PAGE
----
Here’s a batch of fresh news and announcements from across Imperial.
From innovative culinary courses for students, to why humans often choose similar partners, here is some quick-read news from across the College.
Over 1000 students from Chemistry, Medicine and Medical Biosciences have now experienced innovative culinary courses based on cooking and science parallels, as part of a collaborative teaching project.
Students taking part in the Chemical Kitchen and Biomedical Kitchen courses develop skills needed for laboratory work, while those on the Medical Kitchen course focus on communicating and the process of learning clinical skills.
Using a familiar place such as the kitchen to practice skills such as planning, safe working, dexterity, observation and applying knowledge creates a safe space for students in which they can ask questions and make mistakes.
The Chemical Kitchen team also delivered this transdisciplinary teaching to students from the Technical University of Munich and is exploring further collaboration. An I-Explore module is under development with support from Student Shapers which envisions students developing agency and self-efficacy by exploring the concept of performance science while creating a ‘multisensory gastronomic experience
(Image credit: Thomas Angus)
Imperial immunologist Danny Altmann is among a shortlist of leading scientists to have been honoured at a conference this week.
Professor Altmann, from the Department of Immunology and Inflammation and whose work spans human response to infections, including the lasting impacts of COVID-19, was awarded Honorary Lifetime Membership by the British Society for Immunology (BSI).
He received the award in recognition of both his service to the BSI as Editor-in-Chief of the journal, Immunology, for 14 years and his service to the wider immunology community as a trusted and engaging spokesperson on COVID-19 issues, including extensive media interviews.
In the run-up to the conference, Professor Altmann spoke to BBC Newsnight on the potential on the new Omicron variant of SARS-CoV-2, advising viewers: “If you haven’t had your two doses [of vaccine], get them. If you can get your third dose, get that too.”
Women of the Future Awards
Five members of the Imperial community have been recognised at the 2021 Women of the Future Awards. Now in their 16th year, the awards recognise the stars of tomorrow across a variety of sectors from science and business to media and sport.
Imperial Business School alumni Alberta Asafo-Asamoah won the MBA Star which is awarded to past and present MBA students of exceptional vision, talent and promise. Fellow alumni, Jessica Oliver, was commended in the same category.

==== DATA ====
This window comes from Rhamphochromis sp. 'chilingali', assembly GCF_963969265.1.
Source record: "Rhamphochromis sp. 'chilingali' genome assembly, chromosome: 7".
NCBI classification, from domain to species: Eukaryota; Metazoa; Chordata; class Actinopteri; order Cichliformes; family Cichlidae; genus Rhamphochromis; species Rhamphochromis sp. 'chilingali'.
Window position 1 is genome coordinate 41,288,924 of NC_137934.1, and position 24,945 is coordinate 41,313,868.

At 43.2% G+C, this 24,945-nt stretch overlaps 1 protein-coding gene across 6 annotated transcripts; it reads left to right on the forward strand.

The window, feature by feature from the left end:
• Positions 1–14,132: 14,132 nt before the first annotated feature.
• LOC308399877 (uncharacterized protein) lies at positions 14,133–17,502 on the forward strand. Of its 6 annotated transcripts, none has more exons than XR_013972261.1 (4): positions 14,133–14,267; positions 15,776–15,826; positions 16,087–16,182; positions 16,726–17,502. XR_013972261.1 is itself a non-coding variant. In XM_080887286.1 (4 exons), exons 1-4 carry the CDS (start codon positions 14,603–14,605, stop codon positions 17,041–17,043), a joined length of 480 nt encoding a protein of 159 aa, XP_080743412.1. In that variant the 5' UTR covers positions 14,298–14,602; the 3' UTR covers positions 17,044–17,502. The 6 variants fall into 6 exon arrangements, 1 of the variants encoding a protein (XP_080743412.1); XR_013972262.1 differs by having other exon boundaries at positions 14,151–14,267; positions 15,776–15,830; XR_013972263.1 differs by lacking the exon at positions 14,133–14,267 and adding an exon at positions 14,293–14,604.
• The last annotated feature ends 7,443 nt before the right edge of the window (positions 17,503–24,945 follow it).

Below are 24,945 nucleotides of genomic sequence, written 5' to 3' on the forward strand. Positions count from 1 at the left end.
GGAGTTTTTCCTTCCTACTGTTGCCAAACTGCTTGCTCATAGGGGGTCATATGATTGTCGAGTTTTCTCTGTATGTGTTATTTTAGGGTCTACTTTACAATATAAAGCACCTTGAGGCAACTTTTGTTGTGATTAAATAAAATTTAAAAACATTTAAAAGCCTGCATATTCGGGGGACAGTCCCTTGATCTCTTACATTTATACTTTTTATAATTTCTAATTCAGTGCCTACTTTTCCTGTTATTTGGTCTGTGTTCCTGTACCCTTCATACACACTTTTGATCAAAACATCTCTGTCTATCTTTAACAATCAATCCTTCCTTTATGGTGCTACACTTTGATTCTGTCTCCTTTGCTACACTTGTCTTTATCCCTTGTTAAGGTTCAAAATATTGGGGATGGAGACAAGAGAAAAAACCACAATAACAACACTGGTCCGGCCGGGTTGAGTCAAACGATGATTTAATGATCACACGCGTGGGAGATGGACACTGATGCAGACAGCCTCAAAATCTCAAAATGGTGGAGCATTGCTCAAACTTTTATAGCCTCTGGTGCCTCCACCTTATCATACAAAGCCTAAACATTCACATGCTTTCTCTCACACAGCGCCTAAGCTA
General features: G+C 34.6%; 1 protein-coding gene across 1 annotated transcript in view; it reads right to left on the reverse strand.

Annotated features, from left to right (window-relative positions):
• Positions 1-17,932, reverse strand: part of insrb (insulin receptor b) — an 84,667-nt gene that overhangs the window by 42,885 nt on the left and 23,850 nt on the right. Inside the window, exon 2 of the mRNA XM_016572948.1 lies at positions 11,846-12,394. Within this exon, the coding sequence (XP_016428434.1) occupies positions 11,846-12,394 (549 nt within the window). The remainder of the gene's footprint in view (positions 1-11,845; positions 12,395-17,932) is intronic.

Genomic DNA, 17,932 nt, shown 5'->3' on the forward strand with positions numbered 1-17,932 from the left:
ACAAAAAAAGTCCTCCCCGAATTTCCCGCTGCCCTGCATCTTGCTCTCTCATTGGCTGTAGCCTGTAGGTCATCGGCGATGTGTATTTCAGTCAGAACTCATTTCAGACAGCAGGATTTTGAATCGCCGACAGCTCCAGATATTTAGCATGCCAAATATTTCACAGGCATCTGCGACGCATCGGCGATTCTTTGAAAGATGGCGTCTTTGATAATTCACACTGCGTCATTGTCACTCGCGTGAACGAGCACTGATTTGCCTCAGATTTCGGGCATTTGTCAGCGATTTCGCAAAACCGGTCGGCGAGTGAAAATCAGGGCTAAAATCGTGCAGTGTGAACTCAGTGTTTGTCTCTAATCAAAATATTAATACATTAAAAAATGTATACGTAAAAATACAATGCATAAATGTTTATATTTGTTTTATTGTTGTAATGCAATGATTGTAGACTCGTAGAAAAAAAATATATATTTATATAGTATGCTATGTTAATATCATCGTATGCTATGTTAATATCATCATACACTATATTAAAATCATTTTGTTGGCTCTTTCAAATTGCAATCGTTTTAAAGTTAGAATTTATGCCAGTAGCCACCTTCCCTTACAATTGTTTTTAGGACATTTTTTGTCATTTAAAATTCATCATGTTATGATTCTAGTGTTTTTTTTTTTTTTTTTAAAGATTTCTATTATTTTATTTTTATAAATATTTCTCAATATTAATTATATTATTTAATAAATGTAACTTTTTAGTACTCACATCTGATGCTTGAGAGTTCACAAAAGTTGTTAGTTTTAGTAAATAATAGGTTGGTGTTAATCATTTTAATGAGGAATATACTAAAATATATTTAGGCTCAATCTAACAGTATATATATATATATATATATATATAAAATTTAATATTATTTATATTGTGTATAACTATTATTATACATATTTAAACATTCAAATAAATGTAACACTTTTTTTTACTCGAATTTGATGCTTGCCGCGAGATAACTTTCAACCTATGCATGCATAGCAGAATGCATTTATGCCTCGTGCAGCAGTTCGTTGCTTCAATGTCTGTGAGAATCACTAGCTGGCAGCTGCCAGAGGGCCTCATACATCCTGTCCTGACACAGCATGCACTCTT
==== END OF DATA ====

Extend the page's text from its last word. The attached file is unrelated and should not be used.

Clinical Research Fellow Nur Amalina Che Bakri from the Department of Surgery and Cancer was commended in the Professions category recognising her significant contribution to the medical profession.
Alalea Kia from the Department of Civil and Environmental Engineering and Katya Pchelintseva from the Department of Materials were shortlisted in the Science category, which recognises female scientists who are forging new ground in research and scientific achievement.
Women in Tech Excellence winners
Product Engineer Rachael Hayes was highly commended in the Rising Star of the Year (Public Sector & Universities) category. Former Head of Products, Jacqui Lipinski was highly commended in the Digital Leader of the Year (Enterprise) category. Product Engineer Rebecca Frier and Technology Delivery Manager Suzanne Hoy were also finalists.
The awards aim to inspire women to build a career in IT, with attendees hearing from the Chair of techUK, Jaqueline de Rojas, at this year’s ceremony. Rachael Hayes said: “It was so inspiring to hear from a woman who’s achieved so much. There’s a huge feeling of imposter syndrome amongst women in the sector and it was great to see that addressed, especially by someone who is proof that our gender doesn’t have to hold us back.”
Why we choose similar mates
Humans often choose partners resembling themselves in physical appearance, behaviour, and other traits, a phenomenon described as positive assortative mating (PAM). There are many explanations for this phenomenon, with some explanations favoured over others in different disciplines including biology, social sciences, and humanities.
Drawing on human and non-human studies, researchers at Imperial reviewed key causes across disciplines. These included how likely similar individuals are to interact, whether partners take on each other’s traits, and what traits people value when choosing mates. They also reviewed evolutionary explanations for PAM. These concern whether the behaviour is beneficial – or not – and how this affects the likelihood of it arising in the population.
They conclude that insights from across disciplines should be used when studying PAM in humans, to increase confidence in causal explanations.
Read the full paper in Biology Letters: ‘Why do we pick similar mates, or do we?’
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